Craig Root, Craig Root & Associates, Napa, CA. Craig has designed a number of Napa Valley winery tasting rooms.

Paul Wagner, Balzac Communications and Marketing, Napa, CA. Paul is an author and leading wine marketing consultant.

Barbara Lindblom, Winemaker Consultant and Sensory Specialist, Santa Rosa, CA.

Patty Held, Patty Held Consulting Services, Herman, MO. Patty has 25 years’ experience in wine marketing, including tasting room staff training.

Jerry White, Agricultural Economist and Professor Emeritus, Cornell University. Jerry has an extensive background in winery economics and has aided many producers on issues of evaluating cash flow and marketing.

Registration materials will be posted at and

3. Yeast Assimilable Nitrogen (YAN) Measurements. The Enology Service Laboratory is again offering pre-harvest and harvest yeast assimilable nitrogen analysis for the 2009 season. We measure YAN, NH3 and Arginine. The sample submission procedure is as follows:

  1. Email the VT Service Laboratory at to request berry processing bags and/or sampling bottles.
  2. Include name, company, mailing address, and the number of berry processing bags and/or sampling bottles required. There is a minimum order of 5 sampling bottles.
  3. Collect representative juice samples at harvest, or grape berry samples pre-harvest. Representative vineyard samples can be collected up to 5 days pre-harvest. Do not send unprocessed berries to the lab. Berry samples should be crushed in the processing bags and the juice poured into the sampling bottles.
  4. Fill sample bottles to the indicated level, and mix thoroughly to dissolve the green-colored preservative which comes in the bottle.
  5. Ship samples for next day/early morning delivery to the Enology Service Laboratory (shipping delays impact analysis results).
  6. Results will be posted on your secure website the same day samples are received.

There is a $1 charge for each sample bottle. Fermentable Nitrogen analysis (YAN, NH3, and Arginine) is $25 per sample. The juice analysis panel (Brix, YAN, Malic Acid, pH, and TA) is $60 per sample.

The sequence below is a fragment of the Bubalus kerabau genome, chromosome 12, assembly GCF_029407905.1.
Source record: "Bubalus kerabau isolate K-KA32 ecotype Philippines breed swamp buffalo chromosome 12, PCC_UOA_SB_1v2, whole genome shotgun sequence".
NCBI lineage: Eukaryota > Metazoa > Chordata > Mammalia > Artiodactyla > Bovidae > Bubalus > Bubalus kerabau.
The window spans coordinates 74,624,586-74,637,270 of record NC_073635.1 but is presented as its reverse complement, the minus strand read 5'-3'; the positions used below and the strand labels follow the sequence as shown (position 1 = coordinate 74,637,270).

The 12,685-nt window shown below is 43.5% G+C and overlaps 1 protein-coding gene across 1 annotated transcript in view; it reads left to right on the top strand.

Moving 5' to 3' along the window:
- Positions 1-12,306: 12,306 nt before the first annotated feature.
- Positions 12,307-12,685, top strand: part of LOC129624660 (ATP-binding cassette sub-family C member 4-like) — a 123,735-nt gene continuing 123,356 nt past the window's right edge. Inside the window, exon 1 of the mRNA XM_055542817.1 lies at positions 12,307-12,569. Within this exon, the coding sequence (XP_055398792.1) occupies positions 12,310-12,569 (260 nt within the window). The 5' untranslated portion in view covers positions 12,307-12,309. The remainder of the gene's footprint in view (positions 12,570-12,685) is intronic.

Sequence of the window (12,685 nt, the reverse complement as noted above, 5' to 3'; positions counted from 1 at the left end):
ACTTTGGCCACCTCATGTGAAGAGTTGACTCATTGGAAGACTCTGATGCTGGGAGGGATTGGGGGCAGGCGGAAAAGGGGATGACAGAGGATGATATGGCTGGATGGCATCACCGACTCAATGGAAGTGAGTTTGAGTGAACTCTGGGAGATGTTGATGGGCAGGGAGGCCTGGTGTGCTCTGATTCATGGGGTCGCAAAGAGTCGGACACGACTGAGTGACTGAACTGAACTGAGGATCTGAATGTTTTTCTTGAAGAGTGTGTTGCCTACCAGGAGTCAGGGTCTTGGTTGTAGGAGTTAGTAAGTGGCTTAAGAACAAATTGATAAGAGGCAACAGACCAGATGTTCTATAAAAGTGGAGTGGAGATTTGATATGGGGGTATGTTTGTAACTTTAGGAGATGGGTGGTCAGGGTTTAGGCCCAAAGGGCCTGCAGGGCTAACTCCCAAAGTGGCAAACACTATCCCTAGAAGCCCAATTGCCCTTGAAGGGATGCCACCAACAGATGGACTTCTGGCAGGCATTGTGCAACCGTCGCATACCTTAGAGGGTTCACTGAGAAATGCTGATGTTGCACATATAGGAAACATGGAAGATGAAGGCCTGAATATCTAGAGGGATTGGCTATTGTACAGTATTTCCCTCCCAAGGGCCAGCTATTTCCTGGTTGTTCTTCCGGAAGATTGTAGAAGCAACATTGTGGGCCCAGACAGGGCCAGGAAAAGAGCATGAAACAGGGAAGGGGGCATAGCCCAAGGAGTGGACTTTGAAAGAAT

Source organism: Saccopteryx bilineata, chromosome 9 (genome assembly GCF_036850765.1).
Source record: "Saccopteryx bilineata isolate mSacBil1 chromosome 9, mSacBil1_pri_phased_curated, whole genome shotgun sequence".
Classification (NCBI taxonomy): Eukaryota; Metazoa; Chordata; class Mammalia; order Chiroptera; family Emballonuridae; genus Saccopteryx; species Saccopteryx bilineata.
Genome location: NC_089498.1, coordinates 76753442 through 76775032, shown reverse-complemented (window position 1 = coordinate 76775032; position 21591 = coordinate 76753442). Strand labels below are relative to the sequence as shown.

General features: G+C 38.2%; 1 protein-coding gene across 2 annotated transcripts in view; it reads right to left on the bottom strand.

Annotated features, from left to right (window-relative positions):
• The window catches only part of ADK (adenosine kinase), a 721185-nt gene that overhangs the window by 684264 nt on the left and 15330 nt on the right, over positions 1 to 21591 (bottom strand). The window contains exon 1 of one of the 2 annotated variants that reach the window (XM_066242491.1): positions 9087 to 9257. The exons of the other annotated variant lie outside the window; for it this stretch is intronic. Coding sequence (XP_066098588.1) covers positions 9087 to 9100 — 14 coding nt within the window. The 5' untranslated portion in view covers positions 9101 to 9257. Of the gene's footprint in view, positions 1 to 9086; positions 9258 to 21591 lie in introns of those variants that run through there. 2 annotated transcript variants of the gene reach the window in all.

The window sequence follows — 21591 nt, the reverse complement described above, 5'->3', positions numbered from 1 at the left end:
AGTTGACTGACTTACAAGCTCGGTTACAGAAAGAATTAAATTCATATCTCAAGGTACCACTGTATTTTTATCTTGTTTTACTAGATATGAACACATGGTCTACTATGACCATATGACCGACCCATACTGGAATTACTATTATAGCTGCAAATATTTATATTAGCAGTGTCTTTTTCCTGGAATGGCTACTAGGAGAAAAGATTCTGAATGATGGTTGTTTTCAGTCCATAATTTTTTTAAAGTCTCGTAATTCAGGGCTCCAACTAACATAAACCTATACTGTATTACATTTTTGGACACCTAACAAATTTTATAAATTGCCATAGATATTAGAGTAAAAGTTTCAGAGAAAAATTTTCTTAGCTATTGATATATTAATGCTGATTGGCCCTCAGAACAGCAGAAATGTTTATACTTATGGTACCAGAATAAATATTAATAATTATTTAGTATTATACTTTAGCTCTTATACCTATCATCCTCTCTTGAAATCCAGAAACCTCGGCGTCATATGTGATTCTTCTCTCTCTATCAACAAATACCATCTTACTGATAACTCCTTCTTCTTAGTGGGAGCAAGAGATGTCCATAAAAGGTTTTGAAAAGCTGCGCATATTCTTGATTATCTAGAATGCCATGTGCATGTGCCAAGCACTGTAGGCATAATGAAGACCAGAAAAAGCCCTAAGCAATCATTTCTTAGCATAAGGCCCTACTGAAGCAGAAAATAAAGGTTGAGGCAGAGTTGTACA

For information on how to collect representative samples, see On-Line Publications, Maturity Evaluation for Growers, at For information regarding sample processing, see below.

Measurement of YAN is a barometer to the nitrogen status of the plant. See Enology Notes at

a. YAN, a Review. The nitrogen required by yeast to conduct a healthy fermentation includes two forms: ammonia N, and a group of amino acids referred to as alpha-amino acids, or free amino nitrogen (FAN). Together, the sources contribute the nitrogen utilized by yeast, referred to as yeast-assimilable nitrogen (YAN), or sometimes referred to as fermentable nitrogen.

The minimum yeast assimilable nitrogen required is approximately 140 mg/L for a 21-degrees Brix juice, and perhaps 250 mg/L for a 23-degrees Brix juice. However, it should be noted that these concentrations are broad-based generalizations for several reasons:

  • The nitrogen level required to optimize fermentation is highly yeast-strain specific, governed largely by the genetics of the yeast.
  • It may be that the qualitative makeup of FAN amino acids, not simply the total yeast assimilable N, is the most important factor. The significance of the qualitative nature of YAN may help to explain so-called reductive grapes, varieties that have a greater tendency to produce sulfur-like off odors. It also helps to explain seasonal and block differences in sulfur-like off odor production.